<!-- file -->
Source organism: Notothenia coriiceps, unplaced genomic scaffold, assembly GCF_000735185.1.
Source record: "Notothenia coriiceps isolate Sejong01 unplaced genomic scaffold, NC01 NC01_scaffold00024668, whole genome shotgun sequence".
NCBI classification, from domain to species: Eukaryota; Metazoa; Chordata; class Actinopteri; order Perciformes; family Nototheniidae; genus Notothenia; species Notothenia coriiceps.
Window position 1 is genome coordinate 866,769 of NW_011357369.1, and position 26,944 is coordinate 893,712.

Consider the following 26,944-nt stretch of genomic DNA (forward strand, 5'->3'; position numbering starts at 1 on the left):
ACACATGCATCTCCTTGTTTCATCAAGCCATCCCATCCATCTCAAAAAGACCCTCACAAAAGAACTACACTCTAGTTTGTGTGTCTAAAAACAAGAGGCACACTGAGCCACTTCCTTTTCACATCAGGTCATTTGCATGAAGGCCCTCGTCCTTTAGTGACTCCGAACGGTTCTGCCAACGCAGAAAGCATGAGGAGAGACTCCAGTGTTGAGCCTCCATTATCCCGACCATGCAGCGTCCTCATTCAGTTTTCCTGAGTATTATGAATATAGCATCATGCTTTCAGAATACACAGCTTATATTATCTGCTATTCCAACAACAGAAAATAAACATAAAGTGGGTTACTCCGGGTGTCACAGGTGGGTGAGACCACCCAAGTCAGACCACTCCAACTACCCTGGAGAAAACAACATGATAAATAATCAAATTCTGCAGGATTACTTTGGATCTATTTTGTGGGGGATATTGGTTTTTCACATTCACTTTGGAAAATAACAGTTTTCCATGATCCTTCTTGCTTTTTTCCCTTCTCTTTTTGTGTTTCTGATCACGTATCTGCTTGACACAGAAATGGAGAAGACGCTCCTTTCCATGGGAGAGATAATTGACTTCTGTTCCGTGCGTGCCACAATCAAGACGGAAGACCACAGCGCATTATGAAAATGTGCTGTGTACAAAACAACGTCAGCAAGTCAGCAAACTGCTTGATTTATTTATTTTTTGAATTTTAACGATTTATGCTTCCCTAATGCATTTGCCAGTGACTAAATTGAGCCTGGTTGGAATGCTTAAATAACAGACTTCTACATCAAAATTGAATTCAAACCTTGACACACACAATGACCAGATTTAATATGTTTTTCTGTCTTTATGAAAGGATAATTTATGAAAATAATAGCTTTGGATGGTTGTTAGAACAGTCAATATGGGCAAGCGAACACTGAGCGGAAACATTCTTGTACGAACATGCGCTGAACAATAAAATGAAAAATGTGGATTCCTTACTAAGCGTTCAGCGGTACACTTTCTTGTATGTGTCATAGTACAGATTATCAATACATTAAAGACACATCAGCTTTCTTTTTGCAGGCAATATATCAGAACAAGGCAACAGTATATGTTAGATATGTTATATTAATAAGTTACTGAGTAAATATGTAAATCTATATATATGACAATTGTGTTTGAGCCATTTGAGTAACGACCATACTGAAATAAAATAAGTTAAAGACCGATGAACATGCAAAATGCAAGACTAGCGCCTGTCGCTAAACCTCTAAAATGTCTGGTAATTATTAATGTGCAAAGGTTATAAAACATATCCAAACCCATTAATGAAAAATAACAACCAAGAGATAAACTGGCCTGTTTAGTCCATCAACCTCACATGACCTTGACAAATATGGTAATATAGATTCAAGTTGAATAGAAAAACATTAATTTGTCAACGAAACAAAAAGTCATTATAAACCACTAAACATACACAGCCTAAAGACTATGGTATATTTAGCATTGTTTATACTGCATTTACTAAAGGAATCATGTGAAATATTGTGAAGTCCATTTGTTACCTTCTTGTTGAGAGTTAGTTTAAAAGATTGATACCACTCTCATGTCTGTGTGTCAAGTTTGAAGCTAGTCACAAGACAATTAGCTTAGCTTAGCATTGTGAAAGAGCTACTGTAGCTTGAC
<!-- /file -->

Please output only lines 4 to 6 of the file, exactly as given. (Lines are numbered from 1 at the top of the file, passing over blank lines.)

Window position 1 is genome coordinate 866,769 of NW_011357369.1, and position 26,944 is coordinate 893,712.

Consider the following 26,944-nt stretch of genomic DNA (forward strand, 5'->3'; position numbering starts at 1 on the left):
ACACATGCATCTCCTTGTTTCATCAAGCCATCCCATCCATCTCAAAAAGACCCTCACAAAAGAACTACACTCTAGTTTGTGTGTCTAAAAACAAGAGGCACACTGAGCCACTTCCTTTTCACATCAGGTCATTTGCATGAAGGCCCTCGTCCTTTAGTGACTCCGAACGGTTCTGCCAACGCAGAAAGCATGAGGAGAGACTCCAGTGTTGAGCCTCCATTATCCCGACCATGCAGCGTCCTCATTCAGTTTTCCTGAGTATTATGAATATAGCATCATGCTTTCAGAATACACAGCTTATATTATCTGCTATTCCAACAACAGAAAATAAACATAAAGTGGGTTACTCCGGGTGTCACAGGTGGGTGAGACCACCCAAGTCAGACCACTCCAACTACCCTGGAGAAAACAACATGATAAATAATCAAATTCTGCAGGATTACTTTGGATCTATTTTGTGGGGGATATTGGTTTTTCACATTCACTTTGGAAAATAACAGTTTTCCATGATCCTTCTTGCTTTTTTCCCTTCTCTTTTTGTGTTTCTGATCACGTATCTGCTTGACACAGAAATGGAGAAGACGCTCCTTTCCATGGGAGAGATAATTGACTTCTGTTCCGTGCGTGCCACAATCAAGACGGAAGACCACAGCGCATTATGAAAATGTGCTGTGTACAAAACAACGTCAGCAAGTCAGCAAACTGCTTGATTTATTTATTTTTTGAATTTTAACGATTTATGCTTCCCTAATGCATTTGCCAGTGACTAAATTGAGCCTGGTTGGAATGCTTAAATAACAGACTTCTACATCAAAATTGAATTCAAACCTTGACACACACAATGACCAGATTTAATATGTTTTTCTGTCTTTATGAAAGGATAATTTATGAAAATAATAGCTTTGGATGGTTGTTAGAACAGTCAATATGGGCAAGCGAACACTGAGCGGAAACATTCTTGTACGAACATGCGCTGAACAATAAAATGAAAAATGTGGATTCCTTACTAAGCGTTCAGCGGTACACTTTCTTGTATGTGTCATAGTACAGATTATCAATACATTAAAGACACATCAGCTTTCTTTTTGCAGGCAATATATCAGAACAAGGCAACAGTATATGTTAGATATGTTATATTAATAAGTTACTGAGTAAATATGTAAATCTATATATATGACAATTGTGTTTGAGCCATTTGAGTAACGACCATACTGAAATAAAATAAGTTAAAGACCGATGAACATGCAAAATGCAAGACTAGCGCCTGTCGCTAAACCTCTAAAATGTCTGGTAATTATTAATGTGCAAAGGTTATAAAACATATCCAAACCCATTAATGAAAAATAACAACCAAGAGATAAACTGGCCTGTTTAGTCCATCAACCTCACATGACCTTGACAAATATGGTAATATAGATTCAAGTTGAATAGAAAAACATTAATTTGTCAACGAAACAAAAAGTCATTATAAACCACTAAACATACACAGCCTAAAGACTATGGTATATTTAGCATTGTTTATACTGCATTTACTAAAGGAATCATGTGAAATATTGTGAAGTCCATTTGTTACCTTCTTGTTGAGAGTTAGTTTAAAAGATTGATACCACTCTCATGTCTGTGTGTCAAGTTTGAAGCTAGTCACAAGACAATTAGCTTAGCTTAGCATTGTGAAAGAGCTACTGTAGCTTGAC